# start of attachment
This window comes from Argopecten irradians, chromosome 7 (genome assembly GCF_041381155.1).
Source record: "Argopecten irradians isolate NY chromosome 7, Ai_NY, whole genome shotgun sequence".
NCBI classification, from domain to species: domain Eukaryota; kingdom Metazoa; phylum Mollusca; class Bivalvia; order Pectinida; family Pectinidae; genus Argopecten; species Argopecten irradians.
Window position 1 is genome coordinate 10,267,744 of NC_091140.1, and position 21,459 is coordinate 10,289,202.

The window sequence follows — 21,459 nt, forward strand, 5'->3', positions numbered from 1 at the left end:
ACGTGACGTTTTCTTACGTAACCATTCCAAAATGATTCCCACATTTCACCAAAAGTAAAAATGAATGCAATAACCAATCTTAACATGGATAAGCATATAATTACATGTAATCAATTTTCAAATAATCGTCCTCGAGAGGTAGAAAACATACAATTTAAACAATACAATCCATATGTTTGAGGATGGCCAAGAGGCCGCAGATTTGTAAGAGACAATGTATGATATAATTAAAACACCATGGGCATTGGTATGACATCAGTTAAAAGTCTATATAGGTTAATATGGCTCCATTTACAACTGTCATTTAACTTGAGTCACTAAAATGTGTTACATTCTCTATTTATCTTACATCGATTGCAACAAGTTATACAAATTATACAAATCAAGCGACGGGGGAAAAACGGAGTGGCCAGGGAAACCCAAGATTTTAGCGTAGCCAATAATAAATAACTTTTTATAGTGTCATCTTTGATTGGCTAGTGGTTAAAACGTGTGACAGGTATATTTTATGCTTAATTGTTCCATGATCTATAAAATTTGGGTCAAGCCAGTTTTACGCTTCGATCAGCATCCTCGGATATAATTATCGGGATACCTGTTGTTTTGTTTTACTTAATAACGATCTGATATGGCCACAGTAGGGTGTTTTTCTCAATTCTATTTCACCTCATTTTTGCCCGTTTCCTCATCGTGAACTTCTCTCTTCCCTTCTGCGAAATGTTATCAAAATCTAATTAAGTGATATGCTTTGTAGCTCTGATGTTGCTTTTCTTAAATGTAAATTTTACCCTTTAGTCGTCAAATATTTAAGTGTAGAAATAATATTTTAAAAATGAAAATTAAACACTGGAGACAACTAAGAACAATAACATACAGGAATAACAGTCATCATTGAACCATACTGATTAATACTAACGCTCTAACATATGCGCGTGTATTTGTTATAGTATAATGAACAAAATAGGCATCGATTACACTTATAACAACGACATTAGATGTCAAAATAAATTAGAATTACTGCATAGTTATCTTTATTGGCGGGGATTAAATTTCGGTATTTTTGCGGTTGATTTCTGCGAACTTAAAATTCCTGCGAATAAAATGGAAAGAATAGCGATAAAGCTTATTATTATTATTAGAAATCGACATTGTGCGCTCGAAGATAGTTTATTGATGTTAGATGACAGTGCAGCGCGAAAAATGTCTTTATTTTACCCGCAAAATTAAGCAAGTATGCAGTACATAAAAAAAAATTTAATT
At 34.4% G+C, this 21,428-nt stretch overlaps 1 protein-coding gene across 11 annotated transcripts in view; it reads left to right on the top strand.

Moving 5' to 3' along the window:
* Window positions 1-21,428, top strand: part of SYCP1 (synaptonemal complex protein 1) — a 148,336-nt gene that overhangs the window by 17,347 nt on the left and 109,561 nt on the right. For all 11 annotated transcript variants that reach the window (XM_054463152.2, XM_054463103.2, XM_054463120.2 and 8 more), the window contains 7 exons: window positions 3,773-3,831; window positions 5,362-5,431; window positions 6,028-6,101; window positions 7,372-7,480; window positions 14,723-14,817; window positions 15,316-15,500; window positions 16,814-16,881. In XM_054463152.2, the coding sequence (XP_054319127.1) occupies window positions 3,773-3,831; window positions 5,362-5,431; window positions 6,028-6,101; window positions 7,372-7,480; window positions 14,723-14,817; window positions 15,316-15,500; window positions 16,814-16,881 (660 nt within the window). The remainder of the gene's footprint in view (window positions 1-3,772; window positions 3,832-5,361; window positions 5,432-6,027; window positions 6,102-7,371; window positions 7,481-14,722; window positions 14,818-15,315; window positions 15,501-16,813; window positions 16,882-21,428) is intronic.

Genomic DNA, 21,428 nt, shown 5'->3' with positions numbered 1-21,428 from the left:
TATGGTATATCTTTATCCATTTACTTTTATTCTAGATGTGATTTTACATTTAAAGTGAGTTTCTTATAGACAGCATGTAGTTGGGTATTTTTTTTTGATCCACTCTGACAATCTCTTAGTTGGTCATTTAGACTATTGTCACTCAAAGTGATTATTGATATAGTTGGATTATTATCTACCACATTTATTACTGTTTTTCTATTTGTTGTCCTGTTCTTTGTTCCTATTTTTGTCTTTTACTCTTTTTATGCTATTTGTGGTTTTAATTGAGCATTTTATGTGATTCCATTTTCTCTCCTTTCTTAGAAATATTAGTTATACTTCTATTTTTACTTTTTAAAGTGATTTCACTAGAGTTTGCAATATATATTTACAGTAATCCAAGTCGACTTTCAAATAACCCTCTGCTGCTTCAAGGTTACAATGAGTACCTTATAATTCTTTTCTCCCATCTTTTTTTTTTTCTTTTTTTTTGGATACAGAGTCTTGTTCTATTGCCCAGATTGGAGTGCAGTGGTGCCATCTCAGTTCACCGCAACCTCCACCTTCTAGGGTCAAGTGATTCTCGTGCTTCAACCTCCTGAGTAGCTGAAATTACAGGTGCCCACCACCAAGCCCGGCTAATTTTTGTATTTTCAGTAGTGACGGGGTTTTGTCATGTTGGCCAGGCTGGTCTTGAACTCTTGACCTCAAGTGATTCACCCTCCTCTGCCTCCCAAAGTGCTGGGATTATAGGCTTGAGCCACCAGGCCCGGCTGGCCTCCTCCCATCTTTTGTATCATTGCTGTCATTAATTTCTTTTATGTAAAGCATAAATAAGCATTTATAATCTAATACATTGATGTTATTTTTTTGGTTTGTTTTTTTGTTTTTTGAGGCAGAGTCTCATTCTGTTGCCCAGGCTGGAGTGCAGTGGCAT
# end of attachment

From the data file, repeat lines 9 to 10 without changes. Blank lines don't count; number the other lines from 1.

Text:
* Window positions 1-21,428, top strand: part of SYCP1 (synaptonemal complex protein 1) — a 148,336-nt gene that overhangs the window by 17,347 nt on the left and 109,561 nt on the right. For all 11 annotated transcript variants that reach the window (XM_054463152.2, XM_054463103.2, XM_054463120.2 and 8 more), the window contains 7 exons: window positions 3,773-3,831; window positions 5,362-5,431; window positions 6,028-6,101; window positions 7,372-7,480; window positions 14,723-14,817; window positions 15,316-15,500; window positions 16,814-16,881. In XM_054463152.2, the coding sequence (XP_054319127.1) occupies window positions 3,773-3,831; window positions 5,362-5,431; window positions 6,028-6,101; window positions 7,372-7,480; window positions 14,723-14,817; window positions 15,316-15,500; window positions 16,814-16,881 (660 nt within the window). The remainder of the gene's footprint in view (window positions 1-3,772; window positions 3,832-5,361; window positions 5,432-6,027; window positions 6,102-7,371; window positions 7,481-14,722; window positions 14,818-15,315; window positions 15,501-16,813; window positions 16,882-21,428) is intronic.

Genomic DNA, 21,428 nt, shown 5'->3' with positions numbered 1-21,428 from the left: